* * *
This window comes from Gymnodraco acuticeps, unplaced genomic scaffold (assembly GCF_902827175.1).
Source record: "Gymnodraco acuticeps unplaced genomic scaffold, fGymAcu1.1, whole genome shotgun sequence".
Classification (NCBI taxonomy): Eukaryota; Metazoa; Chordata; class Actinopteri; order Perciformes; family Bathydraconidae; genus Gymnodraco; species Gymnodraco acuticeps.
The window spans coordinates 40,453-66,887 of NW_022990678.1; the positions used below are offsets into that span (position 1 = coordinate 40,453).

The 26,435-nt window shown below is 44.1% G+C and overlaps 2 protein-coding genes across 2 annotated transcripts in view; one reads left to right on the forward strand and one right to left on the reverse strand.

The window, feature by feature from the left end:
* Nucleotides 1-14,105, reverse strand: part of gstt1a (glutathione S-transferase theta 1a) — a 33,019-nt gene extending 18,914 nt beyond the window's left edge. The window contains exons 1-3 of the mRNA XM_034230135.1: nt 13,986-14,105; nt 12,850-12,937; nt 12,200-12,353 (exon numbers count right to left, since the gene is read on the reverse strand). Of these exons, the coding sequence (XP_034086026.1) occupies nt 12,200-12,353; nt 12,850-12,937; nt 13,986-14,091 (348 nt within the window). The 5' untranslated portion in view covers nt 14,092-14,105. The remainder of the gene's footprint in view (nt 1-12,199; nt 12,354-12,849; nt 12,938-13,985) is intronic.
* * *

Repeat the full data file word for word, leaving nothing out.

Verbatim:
This window comes from Gymnodraco acuticeps, unplaced genomic scaffold (assembly GCF_902827175.1).
Source record: "Gymnodraco acuticeps unplaced genomic scaffold, fGymAcu1.1, whole genome shotgun sequence".
Classification (NCBI taxonomy): Eukaryota; Metazoa; Chordata; class Actinopteri; order Perciformes; family Bathydraconidae; genus Gymnodraco; species Gymnodraco acuticeps.
The window spans coordinates 40,453-66,887 of NW_022990678.1; the positions used below are offsets into that span (position 1 = coordinate 40,453).

The 26,435-nt window shown below is 44.1% G+C and overlaps 2 protein-coding genes across 2 annotated transcripts in view; one reads left to right on the forward strand and one right to left on the reverse strand.

The window, feature by feature from the left end:
* Nucleotides 1-14,105, reverse strand: part of gstt1a (glutathione S-transferase theta 1a) — a 33,019-nt gene extending 18,914 nt beyond the window's left edge. The window contains exons 1-3 of the mRNA XM_034230135.1: nt 13,986-14,105; nt 12,850-12,937; nt 12,200-12,353 (exon numbers count right to left, since the gene is read on the reverse strand). Of these exons, the coding sequence (XP_034086026.1) occupies nt 12,200-12,353; nt 12,850-12,937; nt 13,986-14,091 (348 nt within the window). The 5' untranslated portion in view covers nt 14,092-14,105. The remainder of the gene's footprint in view (nt 1-12,199; nt 12,354-12,849; nt 12,938-13,985) is intronic.